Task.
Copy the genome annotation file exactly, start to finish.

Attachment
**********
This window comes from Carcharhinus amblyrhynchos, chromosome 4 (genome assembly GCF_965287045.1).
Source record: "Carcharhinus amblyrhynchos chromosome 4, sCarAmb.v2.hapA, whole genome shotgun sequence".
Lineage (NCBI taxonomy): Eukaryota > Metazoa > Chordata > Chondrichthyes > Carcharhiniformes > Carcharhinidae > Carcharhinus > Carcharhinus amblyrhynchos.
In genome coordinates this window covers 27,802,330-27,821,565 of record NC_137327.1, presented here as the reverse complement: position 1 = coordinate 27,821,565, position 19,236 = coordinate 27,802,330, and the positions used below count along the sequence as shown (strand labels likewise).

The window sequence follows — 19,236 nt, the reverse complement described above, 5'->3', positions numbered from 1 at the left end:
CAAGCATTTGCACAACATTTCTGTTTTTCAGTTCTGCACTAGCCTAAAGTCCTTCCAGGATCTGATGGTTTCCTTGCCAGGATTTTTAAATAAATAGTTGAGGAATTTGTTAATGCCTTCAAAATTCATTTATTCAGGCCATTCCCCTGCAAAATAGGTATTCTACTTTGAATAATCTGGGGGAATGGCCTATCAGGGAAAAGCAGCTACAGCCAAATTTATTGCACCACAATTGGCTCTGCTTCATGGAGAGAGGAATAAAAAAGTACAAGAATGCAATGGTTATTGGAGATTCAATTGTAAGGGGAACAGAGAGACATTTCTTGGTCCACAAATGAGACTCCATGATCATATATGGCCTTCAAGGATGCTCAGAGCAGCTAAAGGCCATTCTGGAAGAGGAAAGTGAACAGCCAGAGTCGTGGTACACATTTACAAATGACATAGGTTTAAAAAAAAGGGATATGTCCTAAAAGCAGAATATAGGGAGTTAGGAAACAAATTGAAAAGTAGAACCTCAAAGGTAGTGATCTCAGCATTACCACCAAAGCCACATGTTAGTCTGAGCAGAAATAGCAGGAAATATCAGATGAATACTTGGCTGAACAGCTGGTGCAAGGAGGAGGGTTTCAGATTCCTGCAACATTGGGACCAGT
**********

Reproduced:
This window comes from Carcharhinus amblyrhynchos, chromosome 4 (genome assembly GCF_965287045.1).
Source record: "Carcharhinus amblyrhynchos chromosome 4, sCarAmb.v2.hapA, whole genome shotgun sequence".
Lineage (NCBI taxonomy): Eukaryota > Metazoa > Chordata > Chondrichthyes > Carcharhiniformes > Carcharhinidae > Carcharhinus > Carcharhinus amblyrhynchos.
In genome coordinates this window covers 27,802,330-27,821,565 of record NC_137327.1, presented here as the reverse complement: position 1 = coordinate 27,821,565, position 19,236 = coordinate 27,802,330, and the positions used below count along the sequence as shown (strand labels likewise).

The window sequence follows — 19,236 nt, the reverse complement described above, 5'->3', positions numbered from 1 at the left end:
CAAGCATTTGCACAACATTTCTGTTTTTCAGTTCTGCACTAGCCTAAAGTCCTTCCAGGATCTGATGGTTTCCTTGCCAGGATTTTTAAATAAATAGTTGAGGAATTTGTTAATGCCTTCAAAATTCATTTATTCAGGCCATTCCCCTGCAAAATAGGTATTCTACTTTGAATAATCTGGGGGAATGGCCTATCAGGGAAAAGCAGCTACAGCCAAATTTATTGCACCACAATTGGCTCTGCTTCATGGAGAGAGGAATAAAAAAGTACAAGAATGCAATGGTTATTGGAGATTCAATTGTAAGGGGAACAGAGAGACATTTCTTGGTCCACAAATGAGACTCCATGATCATATATGGCCTTCAAGGATGCTCAGAGCAGCTAAAGGCCATTCTGGAAGAGGAAAGTGAACAGCCAGAGTCGTGGTACACATTTACAAATGACATAGGTTTAAAAAAAAGGGATATGTCCTAAAAGCAGAATATAGGGAGTTAGGAAACAAATTGAAAAGTAGAACCTCAAAGGTAGTGATCTCAGCATTACCACCAAAGCCACATGTTAGTCTGAGCAGAAATAGCAGGAAATATCAGATGAATACTTGGCTGAACAGCTGGTGCAAGGAGGAGGGTTTCAGATTCCTGCAACATTGGGACCAGT